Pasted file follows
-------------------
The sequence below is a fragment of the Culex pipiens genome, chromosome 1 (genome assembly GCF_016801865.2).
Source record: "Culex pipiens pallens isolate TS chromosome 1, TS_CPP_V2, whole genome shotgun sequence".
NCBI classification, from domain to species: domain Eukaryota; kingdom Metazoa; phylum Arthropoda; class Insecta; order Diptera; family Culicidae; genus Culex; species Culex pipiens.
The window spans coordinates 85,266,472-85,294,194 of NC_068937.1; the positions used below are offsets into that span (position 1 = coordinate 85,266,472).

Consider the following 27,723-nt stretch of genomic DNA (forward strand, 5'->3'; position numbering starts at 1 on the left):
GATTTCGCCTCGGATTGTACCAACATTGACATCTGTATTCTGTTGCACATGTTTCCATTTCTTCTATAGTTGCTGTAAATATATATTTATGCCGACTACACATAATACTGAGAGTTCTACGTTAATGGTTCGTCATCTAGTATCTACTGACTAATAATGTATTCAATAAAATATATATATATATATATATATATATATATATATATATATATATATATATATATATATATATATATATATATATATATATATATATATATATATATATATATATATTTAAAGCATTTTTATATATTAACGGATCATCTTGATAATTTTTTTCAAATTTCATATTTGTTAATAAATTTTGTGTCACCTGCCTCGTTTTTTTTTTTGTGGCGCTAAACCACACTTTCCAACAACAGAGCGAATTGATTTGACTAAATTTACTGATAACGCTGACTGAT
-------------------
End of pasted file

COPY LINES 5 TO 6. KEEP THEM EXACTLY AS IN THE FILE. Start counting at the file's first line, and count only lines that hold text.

Consider the following 27,723-nt stretch of genomic DNA (forward strand, 5'->3'; position numbering starts at 1 on the left):
GATTTCGCCTCGGATTGTACCAACATTGACATCTGTATTCTGTTGCACATGTTTCCATTTCTTCTATAGTTGCTGTAAATATATATTTATGCCGACTACACATAATACTGAGAGTTCTACGTTAATGGTTCGTCATCTAGTATCTACTGACTAATAATGTATTCAATAAAATATATATATATATATATATATATATATATATATATATATATATATATATATATATATATATATATATATATATATATATATATATATATATATATATATATATATTTAAAGCATTTTTATATATTAACGGATCATCTTGATAATTTTTTTCAAATTTCATATTTGTTAATAAATTTTGTGTCACCTGCCTCGTTTTTTTTTTTGTGGCGCTAAACCACACTTTCCAACAACAGAGCGAATTGATTTGACTAAATTTACTGATAACGCTGACTGAT